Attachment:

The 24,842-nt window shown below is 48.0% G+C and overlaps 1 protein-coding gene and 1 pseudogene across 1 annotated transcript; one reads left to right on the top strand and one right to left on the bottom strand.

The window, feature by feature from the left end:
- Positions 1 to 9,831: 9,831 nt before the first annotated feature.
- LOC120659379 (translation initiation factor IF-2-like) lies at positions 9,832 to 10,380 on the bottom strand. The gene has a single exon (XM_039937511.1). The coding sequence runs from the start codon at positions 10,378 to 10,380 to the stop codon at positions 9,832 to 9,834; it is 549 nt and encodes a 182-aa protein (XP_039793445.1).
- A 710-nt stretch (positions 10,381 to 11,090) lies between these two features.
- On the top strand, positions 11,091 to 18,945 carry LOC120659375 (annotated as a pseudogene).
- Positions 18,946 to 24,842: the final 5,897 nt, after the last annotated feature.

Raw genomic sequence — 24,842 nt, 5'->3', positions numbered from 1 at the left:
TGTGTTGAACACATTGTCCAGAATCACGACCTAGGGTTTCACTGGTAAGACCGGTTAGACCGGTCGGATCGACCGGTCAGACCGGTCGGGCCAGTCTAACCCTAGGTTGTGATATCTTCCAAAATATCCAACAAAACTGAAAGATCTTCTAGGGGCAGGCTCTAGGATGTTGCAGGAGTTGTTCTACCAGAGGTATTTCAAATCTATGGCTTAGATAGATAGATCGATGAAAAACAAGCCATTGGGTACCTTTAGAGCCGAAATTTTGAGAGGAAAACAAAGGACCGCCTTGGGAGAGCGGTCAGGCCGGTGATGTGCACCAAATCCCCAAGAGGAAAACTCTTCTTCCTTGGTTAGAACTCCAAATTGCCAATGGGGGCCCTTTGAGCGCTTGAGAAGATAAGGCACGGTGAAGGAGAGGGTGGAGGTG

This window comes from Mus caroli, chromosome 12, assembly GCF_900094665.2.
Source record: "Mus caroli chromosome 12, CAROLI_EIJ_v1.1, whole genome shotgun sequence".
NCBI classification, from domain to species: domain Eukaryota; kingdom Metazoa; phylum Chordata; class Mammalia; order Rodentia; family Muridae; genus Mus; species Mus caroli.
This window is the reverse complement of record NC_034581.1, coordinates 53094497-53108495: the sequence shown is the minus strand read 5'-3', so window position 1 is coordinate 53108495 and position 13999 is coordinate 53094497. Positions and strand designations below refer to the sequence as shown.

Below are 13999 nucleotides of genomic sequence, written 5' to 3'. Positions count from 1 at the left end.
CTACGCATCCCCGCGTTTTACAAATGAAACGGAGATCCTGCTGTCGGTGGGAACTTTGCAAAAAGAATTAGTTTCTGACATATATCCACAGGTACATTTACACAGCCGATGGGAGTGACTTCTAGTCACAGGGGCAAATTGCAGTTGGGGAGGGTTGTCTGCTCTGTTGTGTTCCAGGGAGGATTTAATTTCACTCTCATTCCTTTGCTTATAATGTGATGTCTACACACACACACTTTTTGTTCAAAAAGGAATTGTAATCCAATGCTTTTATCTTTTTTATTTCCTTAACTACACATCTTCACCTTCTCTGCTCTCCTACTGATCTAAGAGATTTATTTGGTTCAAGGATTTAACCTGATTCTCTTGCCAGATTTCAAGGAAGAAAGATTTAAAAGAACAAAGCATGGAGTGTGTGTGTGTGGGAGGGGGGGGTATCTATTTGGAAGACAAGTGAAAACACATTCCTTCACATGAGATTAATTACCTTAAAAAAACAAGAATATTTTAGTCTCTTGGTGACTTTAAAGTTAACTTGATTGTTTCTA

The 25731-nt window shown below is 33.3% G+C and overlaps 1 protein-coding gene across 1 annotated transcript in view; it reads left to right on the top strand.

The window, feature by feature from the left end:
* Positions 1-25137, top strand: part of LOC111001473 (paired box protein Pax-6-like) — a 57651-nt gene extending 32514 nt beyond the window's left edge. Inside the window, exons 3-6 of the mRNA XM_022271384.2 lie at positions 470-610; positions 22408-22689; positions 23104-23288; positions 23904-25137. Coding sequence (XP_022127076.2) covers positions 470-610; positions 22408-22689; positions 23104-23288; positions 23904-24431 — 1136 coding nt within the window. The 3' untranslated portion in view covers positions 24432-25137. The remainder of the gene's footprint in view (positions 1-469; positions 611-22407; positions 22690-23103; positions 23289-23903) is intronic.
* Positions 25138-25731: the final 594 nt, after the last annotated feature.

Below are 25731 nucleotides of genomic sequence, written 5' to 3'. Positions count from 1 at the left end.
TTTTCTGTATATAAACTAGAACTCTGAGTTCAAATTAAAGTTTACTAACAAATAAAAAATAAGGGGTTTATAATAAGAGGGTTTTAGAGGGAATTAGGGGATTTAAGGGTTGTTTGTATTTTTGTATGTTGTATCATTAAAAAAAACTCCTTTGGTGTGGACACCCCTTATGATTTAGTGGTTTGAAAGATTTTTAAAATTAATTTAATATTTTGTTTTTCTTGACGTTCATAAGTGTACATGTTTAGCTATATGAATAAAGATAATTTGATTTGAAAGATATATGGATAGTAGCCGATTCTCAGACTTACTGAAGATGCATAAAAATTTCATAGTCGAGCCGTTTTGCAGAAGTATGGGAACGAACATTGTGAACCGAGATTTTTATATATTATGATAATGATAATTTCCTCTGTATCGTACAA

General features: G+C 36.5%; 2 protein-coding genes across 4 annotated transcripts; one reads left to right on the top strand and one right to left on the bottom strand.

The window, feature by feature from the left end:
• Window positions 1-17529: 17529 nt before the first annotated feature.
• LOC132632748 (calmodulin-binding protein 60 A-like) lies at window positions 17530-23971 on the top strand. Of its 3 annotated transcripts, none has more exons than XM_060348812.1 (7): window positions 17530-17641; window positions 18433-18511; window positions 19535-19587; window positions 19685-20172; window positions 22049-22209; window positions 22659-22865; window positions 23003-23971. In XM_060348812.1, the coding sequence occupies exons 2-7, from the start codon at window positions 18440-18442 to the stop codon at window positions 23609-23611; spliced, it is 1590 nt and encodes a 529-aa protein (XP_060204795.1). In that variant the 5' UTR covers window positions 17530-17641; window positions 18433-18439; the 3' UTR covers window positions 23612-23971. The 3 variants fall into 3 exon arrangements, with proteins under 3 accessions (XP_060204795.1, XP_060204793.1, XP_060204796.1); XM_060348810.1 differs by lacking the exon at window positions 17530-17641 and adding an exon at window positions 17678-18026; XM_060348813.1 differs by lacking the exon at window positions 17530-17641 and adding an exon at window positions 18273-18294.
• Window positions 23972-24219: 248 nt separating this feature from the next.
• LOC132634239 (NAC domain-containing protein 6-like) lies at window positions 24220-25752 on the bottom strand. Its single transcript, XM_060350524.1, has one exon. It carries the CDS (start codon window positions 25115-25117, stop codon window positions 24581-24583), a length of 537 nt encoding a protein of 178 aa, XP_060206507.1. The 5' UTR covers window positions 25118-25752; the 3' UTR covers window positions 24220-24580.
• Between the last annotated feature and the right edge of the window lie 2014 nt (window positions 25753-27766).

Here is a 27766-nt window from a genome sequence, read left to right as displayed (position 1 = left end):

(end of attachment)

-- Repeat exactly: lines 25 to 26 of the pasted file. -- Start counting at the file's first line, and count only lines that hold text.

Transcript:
• LOC132632748 (calmodulin-binding protein 60 A-like) lies at window positions 17530-23971 on the top strand. Of its 3 annotated transcripts, none has more exons than XM_060348812.1 (7): window positions 17530-17641; window positions 18433-18511; window positions 19535-19587; window positions 19685-20172; window positions 22049-22209; window positions 22659-22865; window positions 23003-23971. In XM_060348812.1, the coding sequence occupies exons 2-7, from the start codon at window positions 18440-18442 to the stop codon at window positions 23609-23611; spliced, it is 1590 nt and encodes a 529-aa protein (XP_060204795.1). In that variant the 5' UTR covers window positions 17530-17641; window positions 18433-18439; the 3' UTR covers window positions 23612-23971. The 3 variants fall into 3 exon arrangements, with proteins under 3 accessions (XP_060204795.1, XP_060204793.1, XP_060204796.1); XM_060348810.1 differs by lacking the exon at window positions 17530-17641 and adding an exon at window positions 17678-18026; XM_060348813.1 differs by lacking the exon at window positions 17530-17641 and adding an exon at window positions 18273-18294.
• Window positions 23972-24219: 248 nt separating this feature from the next.